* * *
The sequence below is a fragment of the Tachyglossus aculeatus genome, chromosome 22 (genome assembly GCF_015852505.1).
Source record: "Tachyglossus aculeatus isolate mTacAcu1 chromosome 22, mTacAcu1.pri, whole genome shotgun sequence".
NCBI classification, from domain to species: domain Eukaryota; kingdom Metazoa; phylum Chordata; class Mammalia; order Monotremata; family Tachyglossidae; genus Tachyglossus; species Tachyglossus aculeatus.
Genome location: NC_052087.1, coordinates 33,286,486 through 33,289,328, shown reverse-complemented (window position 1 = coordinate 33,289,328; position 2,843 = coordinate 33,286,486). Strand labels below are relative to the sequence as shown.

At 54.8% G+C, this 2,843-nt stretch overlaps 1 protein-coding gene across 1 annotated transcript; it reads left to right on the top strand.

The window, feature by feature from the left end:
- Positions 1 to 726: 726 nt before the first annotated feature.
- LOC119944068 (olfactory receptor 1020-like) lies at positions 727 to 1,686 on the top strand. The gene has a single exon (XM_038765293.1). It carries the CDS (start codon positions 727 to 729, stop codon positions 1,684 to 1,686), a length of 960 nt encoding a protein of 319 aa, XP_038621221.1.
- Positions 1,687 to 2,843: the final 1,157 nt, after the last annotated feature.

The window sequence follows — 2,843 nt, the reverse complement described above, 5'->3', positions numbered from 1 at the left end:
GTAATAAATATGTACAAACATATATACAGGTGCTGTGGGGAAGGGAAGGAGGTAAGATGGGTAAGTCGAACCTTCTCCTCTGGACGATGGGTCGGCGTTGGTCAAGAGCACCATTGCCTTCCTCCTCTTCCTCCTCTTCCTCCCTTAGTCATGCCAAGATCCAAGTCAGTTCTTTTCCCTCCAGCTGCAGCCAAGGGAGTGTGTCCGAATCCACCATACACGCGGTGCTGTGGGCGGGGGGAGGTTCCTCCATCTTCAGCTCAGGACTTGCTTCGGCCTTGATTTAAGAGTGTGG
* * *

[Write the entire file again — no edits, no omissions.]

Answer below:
The sequence below is a fragment of the Tachyglossus aculeatus genome, chromosome 22 (genome assembly GCF_015852505.1).
Source record: "Tachyglossus aculeatus isolate mTacAcu1 chromosome 22, mTacAcu1.pri, whole genome shotgun sequence".
NCBI classification, from domain to species: domain Eukaryota; kingdom Metazoa; phylum Chordata; class Mammalia; order Monotremata; family Tachyglossidae; genus Tachyglossus; species Tachyglossus aculeatus.
Genome location: NC_052087.1, coordinates 33,286,486 through 33,289,328, shown reverse-complemented (window position 1 = coordinate 33,289,328; position 2,843 = coordinate 33,286,486). Strand labels below are relative to the sequence as shown.

At 54.8% G+C, this 2,843-nt stretch overlaps 1 protein-coding gene across 1 annotated transcript; it reads left to right on the top strand.

The window, feature by feature from the left end:
- Positions 1 to 726: 726 nt before the first annotated feature.
- LOC119944068 (olfactory receptor 1020-like) lies at positions 727 to 1,686 on the top strand. The gene has a single exon (XM_038765293.1). It carries the CDS (start codon positions 727 to 729, stop codon positions 1,684 to 1,686), a length of 960 nt encoding a protein of 319 aa, XP_038621221.1.
- Positions 1,687 to 2,843: the final 1,157 nt, after the last annotated feature.

The window sequence follows — 2,843 nt, the reverse complement described above, 5'->3', positions numbered from 1 at the left end:
GTAATAAATATGTACAAACATATATACAGGTGCTGTGGGGAAGGGAAGGAGGTAAGATGGGTAAGTCGAACCTTCTCCTCTGGACGATGGGTCGGCGTTGGTCAAGAGCACCATTGCCTTCCTCCTCTTCCTCCTCTTCCTCCCTTAGTCATGCCAAGATCCAAGTCAGTTCTTTTCCCTCCAGCTGCAGCCAAGGGAGTGTGTCCGAATCCACCATACACGCGGTGCTGTGGGCGGGGGGAGGTTCCTCCATCTTCAGCTCAGGACTTGCTTCGGCCTTGATTTAAGAGTGTGG